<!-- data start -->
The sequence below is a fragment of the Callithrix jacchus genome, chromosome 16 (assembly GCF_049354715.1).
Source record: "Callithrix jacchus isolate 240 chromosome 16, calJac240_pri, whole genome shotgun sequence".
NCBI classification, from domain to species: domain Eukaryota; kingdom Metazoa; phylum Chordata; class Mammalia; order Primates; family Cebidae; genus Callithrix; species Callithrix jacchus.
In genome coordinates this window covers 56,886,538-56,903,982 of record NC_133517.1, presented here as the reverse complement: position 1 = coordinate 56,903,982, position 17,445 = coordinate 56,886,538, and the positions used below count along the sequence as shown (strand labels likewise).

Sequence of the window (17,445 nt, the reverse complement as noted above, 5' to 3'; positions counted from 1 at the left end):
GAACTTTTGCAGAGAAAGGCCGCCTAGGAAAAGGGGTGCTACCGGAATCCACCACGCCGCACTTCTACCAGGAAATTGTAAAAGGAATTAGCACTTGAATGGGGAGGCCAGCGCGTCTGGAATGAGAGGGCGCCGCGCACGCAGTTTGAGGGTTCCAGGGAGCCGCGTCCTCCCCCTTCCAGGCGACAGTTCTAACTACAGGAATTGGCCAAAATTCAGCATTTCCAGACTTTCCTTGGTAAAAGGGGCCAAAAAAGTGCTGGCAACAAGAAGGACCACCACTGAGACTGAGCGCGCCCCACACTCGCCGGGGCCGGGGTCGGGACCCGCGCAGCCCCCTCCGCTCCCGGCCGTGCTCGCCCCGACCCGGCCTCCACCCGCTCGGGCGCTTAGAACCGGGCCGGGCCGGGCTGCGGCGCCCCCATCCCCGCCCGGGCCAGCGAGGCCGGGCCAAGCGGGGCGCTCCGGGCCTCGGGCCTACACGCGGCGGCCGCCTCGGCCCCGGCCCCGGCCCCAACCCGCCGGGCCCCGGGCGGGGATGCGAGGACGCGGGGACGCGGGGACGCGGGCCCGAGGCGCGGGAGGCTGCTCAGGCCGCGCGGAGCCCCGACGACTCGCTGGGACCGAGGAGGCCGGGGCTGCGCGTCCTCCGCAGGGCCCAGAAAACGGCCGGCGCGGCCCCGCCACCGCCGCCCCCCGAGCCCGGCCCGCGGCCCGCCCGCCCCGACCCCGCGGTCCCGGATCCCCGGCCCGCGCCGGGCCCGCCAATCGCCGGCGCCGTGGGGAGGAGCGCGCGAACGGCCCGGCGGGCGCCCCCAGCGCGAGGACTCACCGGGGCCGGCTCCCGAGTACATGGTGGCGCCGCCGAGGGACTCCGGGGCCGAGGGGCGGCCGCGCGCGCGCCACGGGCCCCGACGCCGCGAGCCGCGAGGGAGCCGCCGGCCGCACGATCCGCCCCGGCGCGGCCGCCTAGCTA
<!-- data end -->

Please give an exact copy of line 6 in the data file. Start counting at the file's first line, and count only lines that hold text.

GAACTTTTGCAGAGAAAGGCCGCCTAGGAAAAGGGGTGCTACCGGAATCCACCACGCCGCACTTCTACCAGGAAATTGTAAAAGGAATTAGCACTTGAATGGGGAGGCCAGCGCGTCTGGAATGAGAGGGCGCCGCGCACGCAGTTTGAGGGTTCCAGGGAGCCGCGTCCTCCCCCTTCCAGGCGACAGTTCTAACTACAGGAATTGGCCAAAATTCAGCATTTCCAGACTTTCCTTGGTAAAAGGGGCCAAAAAAGTGCTGGCAACAAGAAGGACCACCACTGAGACTGAGCGCGCCCCACACTCGCCGGGGCCGGGGTCGGGACCCGCGCAGCCCCCTCCGCTCCCGGCCGTGCTCGCCCCGACCCGGCCTCCACCCGCTCGGGCGCTTAGAACCGGGCCGGGCCGGGCTGCGGCGCCCCCATCCCCGCCCGGGCCAGCGAGGCCGGGCCAAGCGGGGCGCTCCGGGCCTCGGGCCTACACGCGGCGGCCGCCTCGGCCCCGGCCCCGGCCCCAACCCGCCGGGCCCCGGGCGGGGATGCGAGGACGCGGGGACGCGGGGACGCGGGCCCGAGGCGCGGGAGGCTGCTCAGGCCGCGCGGAGCCCCGACGACTCGCTGGGACCGAGGAGGCCGGGGCTGCGCGTCCTCCGCAGGGCCCAGAAAACGGCCGGCGCGGCCCCGCCACCGCCGCCCCCCGAGCCCGGCCCGCGGCCCGCCCGCCCCGACCCCGCGGTCCCGGATCCCCGGCCCGCGCCGGGCCCGCCAATCGCCGGCGCCGTGGGGAGGAGCGCGCGAACGGCCCGGCGGGCGCCCCCAGCGCGAGGACTCACCGGGGCCGGCTCCCGAGTACATGGTGGCGCCGCCGAGGGACTCCGGGGCCGAGGGGCGGCCGCGCGCGCGCCACGGGCCCCGACGCCGCGAGCCGCGAGGGAGCCGCCGGCCGCACGATCCGCCCCGGCGCGGCCGCCTAGCTA